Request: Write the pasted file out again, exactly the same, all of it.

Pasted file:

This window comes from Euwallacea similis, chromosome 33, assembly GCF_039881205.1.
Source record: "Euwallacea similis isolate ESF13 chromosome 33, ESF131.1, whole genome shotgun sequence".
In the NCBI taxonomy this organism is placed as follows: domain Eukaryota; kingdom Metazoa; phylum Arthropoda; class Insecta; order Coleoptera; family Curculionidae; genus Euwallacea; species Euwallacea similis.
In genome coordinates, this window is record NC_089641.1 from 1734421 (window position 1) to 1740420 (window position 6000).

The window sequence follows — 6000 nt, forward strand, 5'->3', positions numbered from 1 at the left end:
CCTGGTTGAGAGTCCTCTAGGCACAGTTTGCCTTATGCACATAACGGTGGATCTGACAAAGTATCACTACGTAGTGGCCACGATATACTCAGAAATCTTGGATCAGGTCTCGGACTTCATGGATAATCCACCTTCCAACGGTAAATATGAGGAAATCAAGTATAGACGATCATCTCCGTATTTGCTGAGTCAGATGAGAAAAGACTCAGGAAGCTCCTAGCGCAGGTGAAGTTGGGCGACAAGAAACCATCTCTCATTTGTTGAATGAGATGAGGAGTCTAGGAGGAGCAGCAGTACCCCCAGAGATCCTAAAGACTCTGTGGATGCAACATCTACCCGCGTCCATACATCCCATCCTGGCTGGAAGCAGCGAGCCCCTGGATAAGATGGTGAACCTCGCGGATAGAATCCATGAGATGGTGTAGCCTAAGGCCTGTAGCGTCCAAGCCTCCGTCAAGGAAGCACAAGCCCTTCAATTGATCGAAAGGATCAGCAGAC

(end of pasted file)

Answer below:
This window comes from Euwallacea similis, chromosome 33, assembly GCF_039881205.1.
Source record: "Euwallacea similis isolate ESF13 chromosome 33, ESF131.1, whole genome shotgun sequence".
In the NCBI taxonomy this organism is placed as follows: domain Eukaryota; kingdom Metazoa; phylum Arthropoda; class Insecta; order Coleoptera; family Curculionidae; genus Euwallacea; species Euwallacea similis.
In genome coordinates, this window is record NC_089641.1 from 1734421 (window position 1) to 1740420 (window position 6000).

The window sequence follows — 6000 nt, forward strand, 5'->3', positions numbered from 1 at the left end:
CCTGGTTGAGAGTCCTCTAGGCACAGTTTGCCTTATGCACATAACGGTGGATCTGACAAAGTATCACTACGTAGTGGCCACGATATACTCAGAAATCTTGGATCAGGTCTCGGACTTCATGGATAATCCACCTTCCAACGGTAAATATGAGGAAATCAAGTATAGACGATCATCTCCGTATTTGCTGAGTCAGATGAGAAAAGACTCAGGAAGCTCCTAGCGCAGGTGAAGTTGGGCGACAAGAAACCATCTCTCATTTGTTGAATGAGATGAGGAGTCTAGGAGGAGCAGCAGTACCCCCAGAGATCCTAAAGACTCTGTGGATGCAACATCTACCCGCGTCCATACATCCCATCCTGGCTGGAAGCAGCGAGCCCCTGGATAAGATGGTGAACCTCGCGGATAGAATCCATGAGATGGTGTAGCCTAAGGCCTGTAGCGTCCAAGCCTCCGTCAAGGAAGCACAAGCCCTTCAATTGATCGAAAGGATCAGCAGAC